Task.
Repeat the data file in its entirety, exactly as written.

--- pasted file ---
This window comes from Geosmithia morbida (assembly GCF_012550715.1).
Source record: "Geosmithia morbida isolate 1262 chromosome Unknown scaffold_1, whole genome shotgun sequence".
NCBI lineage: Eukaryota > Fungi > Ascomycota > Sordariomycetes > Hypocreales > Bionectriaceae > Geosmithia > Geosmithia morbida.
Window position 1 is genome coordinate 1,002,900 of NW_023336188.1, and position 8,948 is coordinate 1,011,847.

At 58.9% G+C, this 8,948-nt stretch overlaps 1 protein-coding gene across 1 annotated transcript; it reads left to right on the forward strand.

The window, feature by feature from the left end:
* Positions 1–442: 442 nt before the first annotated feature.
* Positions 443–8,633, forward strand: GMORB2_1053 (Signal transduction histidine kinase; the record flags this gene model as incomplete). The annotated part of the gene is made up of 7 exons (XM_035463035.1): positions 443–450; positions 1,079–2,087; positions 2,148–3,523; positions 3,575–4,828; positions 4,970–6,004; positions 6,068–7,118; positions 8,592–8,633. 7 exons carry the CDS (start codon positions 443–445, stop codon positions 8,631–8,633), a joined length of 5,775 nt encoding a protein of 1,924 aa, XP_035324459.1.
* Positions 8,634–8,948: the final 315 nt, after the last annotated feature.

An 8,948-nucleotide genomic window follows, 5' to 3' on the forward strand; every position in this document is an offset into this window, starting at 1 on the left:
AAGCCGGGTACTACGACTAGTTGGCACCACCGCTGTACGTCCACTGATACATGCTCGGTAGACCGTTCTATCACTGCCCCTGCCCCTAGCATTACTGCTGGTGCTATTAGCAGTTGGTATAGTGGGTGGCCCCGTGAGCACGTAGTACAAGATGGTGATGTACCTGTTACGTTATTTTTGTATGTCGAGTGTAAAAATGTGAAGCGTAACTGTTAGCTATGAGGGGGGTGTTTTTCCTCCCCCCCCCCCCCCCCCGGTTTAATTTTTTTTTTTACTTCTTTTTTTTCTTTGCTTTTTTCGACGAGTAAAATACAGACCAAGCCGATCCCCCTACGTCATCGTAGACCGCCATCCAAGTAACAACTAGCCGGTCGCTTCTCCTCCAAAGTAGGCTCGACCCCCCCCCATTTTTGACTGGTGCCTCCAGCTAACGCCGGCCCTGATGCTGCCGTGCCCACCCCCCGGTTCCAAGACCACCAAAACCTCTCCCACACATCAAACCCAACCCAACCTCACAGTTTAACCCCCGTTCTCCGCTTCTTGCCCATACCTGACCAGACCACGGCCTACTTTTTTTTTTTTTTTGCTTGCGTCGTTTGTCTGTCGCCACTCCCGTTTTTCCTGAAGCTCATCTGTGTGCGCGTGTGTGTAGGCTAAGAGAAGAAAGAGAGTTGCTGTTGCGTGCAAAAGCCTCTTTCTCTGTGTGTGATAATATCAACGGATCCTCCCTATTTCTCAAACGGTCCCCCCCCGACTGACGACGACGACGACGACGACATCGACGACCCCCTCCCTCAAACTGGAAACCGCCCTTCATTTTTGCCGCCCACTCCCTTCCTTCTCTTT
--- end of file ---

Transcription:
This window comes from Geosmithia morbida (assembly GCF_012550715.1).
Source record: "Geosmithia morbida isolate 1262 chromosome Unknown scaffold_1, whole genome shotgun sequence".
NCBI lineage: Eukaryota > Fungi > Ascomycota > Sordariomycetes > Hypocreales > Bionectriaceae > Geosmithia > Geosmithia morbida.
Window position 1 is genome coordinate 1,002,900 of NW_023336188.1, and position 8,948 is coordinate 1,011,847.

At 58.9% G+C, this 8,948-nt stretch overlaps 1 protein-coding gene across 1 annotated transcript; it reads left to right on the forward strand.

The window, feature by feature from the left end:
* Positions 1–442: 442 nt before the first annotated feature.
* Positions 443–8,633, forward strand: GMORB2_1053 (Signal transduction histidine kinase; the record flags this gene model as incomplete). The annotated part of the gene is made up of 7 exons (XM_035463035.1): positions 443–450; positions 1,079–2,087; positions 2,148–3,523; positions 3,575–4,828; positions 4,970–6,004; positions 6,068–7,118; positions 8,592–8,633. 7 exons carry the CDS (start codon positions 443–445, stop codon positions 8,631–8,633), a joined length of 5,775 nt encoding a protein of 1,924 aa, XP_035324459.1.
* Positions 8,634–8,948: the final 315 nt, after the last annotated feature.

An 8,948-nucleotide genomic window follows, 5' to 3' on the forward strand; every position in this document is an offset into this window, starting at 1 on the left:
AAGCCGGGTACTACGACTAGTTGGCACCACCGCTGTACGTCCACTGATACATGCTCGGTAGACCGTTCTATCACTGCCCCTGCCCCTAGCATTACTGCTGGTGCTATTAGCAGTTGGTATAGTGGGTGGCCCCGTGAGCACGTAGTACAAGATGGTGATGTACCTGTTACGTTATTTTTGTATGTCGAGTGTAAAAATGTGAAGCGTAACTGTTAGCTATGAGGGGGGTGTTTTTCCTCCCCCCCCCCCCCCCCCGGTTTAATTTTTTTTTTTACTTCTTTTTTTTCTTTGCTTTTTTCGACGAGTAAAATACAGACCAAGCCGATCCCCCTACGTCATCGTAGACCGCCATCCAAGTAACAACTAGCCGGTCGCTTCTCCTCCAAAGTAGGCTCGACCCCCCCCCATTTTTGACTGGTGCCTCCAGCTAACGCCGGCCCTGATGCTGCCGTGCCCACCCCCCGGTTCCAAGACCACCAAAACCTCTCCCACACATCAAACCCAACCCAACCTCACAGTTTAACCCCCGTTCTCCGCTTCTTGCCCATACCTGACCAGACCACGGCCTACTTTTTTTTTTTTTTTGCTTGCGTCGTTTGTCTGTCGCCACTCCCGTTTTTCCTGAAGCTCATCTGTGTGCGCGTGTGTGTAGGCTAAGAGAAGAAAGAGAGTTGCTGTTGCGTGCAAAAGCCTCTTTCTCTGTGTGTGATAATATCAACGGATCCTCCCTATTTCTCAAACGGTCCCCCCCCGACTGACGACGACGACGACGACGACATCGACGACCCCCTCCCTCAAACTGGAAACCGCCCTTCATTTTTGCCGCCCACTCCCTTCCTTCTCTTT